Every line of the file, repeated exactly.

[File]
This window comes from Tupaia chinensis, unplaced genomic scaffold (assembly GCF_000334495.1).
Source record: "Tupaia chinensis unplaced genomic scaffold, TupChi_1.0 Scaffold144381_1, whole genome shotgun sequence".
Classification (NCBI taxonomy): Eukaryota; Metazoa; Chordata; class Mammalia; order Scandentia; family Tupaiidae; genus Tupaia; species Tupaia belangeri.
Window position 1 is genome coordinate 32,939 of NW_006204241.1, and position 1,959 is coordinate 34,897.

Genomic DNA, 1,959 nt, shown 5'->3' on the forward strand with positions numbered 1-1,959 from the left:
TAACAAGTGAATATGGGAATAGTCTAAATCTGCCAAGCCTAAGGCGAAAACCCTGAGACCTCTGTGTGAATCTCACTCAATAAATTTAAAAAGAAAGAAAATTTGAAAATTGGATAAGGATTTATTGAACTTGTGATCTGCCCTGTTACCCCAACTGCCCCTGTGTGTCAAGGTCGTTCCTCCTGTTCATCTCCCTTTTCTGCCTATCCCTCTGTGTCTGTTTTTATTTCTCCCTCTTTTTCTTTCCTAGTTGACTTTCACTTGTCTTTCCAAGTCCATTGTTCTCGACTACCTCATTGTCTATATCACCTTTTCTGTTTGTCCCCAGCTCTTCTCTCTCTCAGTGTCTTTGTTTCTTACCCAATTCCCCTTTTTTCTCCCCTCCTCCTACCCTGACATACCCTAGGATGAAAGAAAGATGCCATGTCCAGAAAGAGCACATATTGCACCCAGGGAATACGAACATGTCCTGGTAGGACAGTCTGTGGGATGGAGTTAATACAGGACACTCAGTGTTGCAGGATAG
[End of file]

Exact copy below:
This window comes from Tupaia chinensis, unplaced genomic scaffold (assembly GCF_000334495.1).
Source record: "Tupaia chinensis unplaced genomic scaffold, TupChi_1.0 Scaffold144381_1, whole genome shotgun sequence".
Classification (NCBI taxonomy): Eukaryota; Metazoa; Chordata; class Mammalia; order Scandentia; family Tupaiidae; genus Tupaia; species Tupaia belangeri.
Window position 1 is genome coordinate 32,939 of NW_006204241.1, and position 1,959 is coordinate 34,897.

Genomic DNA, 1,959 nt, shown 5'->3' on the forward strand with positions numbered 1-1,959 from the left:
TAACAAGTGAATATGGGAATAGTCTAAATCTGCCAAGCCTAAGGCGAAAACCCTGAGACCTCTGTGTGAATCTCACTCAATAAATTTAAAAAGAAAGAAAATTTGAAAATTGGATAAGGATTTATTGAACTTGTGATCTGCCCTGTTACCCCAACTGCCCCTGTGTGTCAAGGTCGTTCCTCCTGTTCATCTCCCTTTTCTGCCTATCCCTCTGTGTCTGTTTTTATTTCTCCCTCTTTTTCTTTCCTAGTTGACTTTCACTTGTCTTTCCAAGTCCATTGTTCTCGACTACCTCATTGTCTATATCACCTTTTCTGTTTGTCCCCAGCTCTTCTCTCTCTCAGTGTCTTTGTTTCTTACCCAATTCCCCTTTTTTCTCCCCTCCTCCTACCCTGACATACCCTAGGATGAAAGAAAGATGCCATGTCCAGAAAGAGCACATATTGCACCCAGGGAATACGAACATGTCCTGGTAGGACAGTCTGTGGGATGGAGTTAATACAGGACACTCAGTGTTGCAGGATAG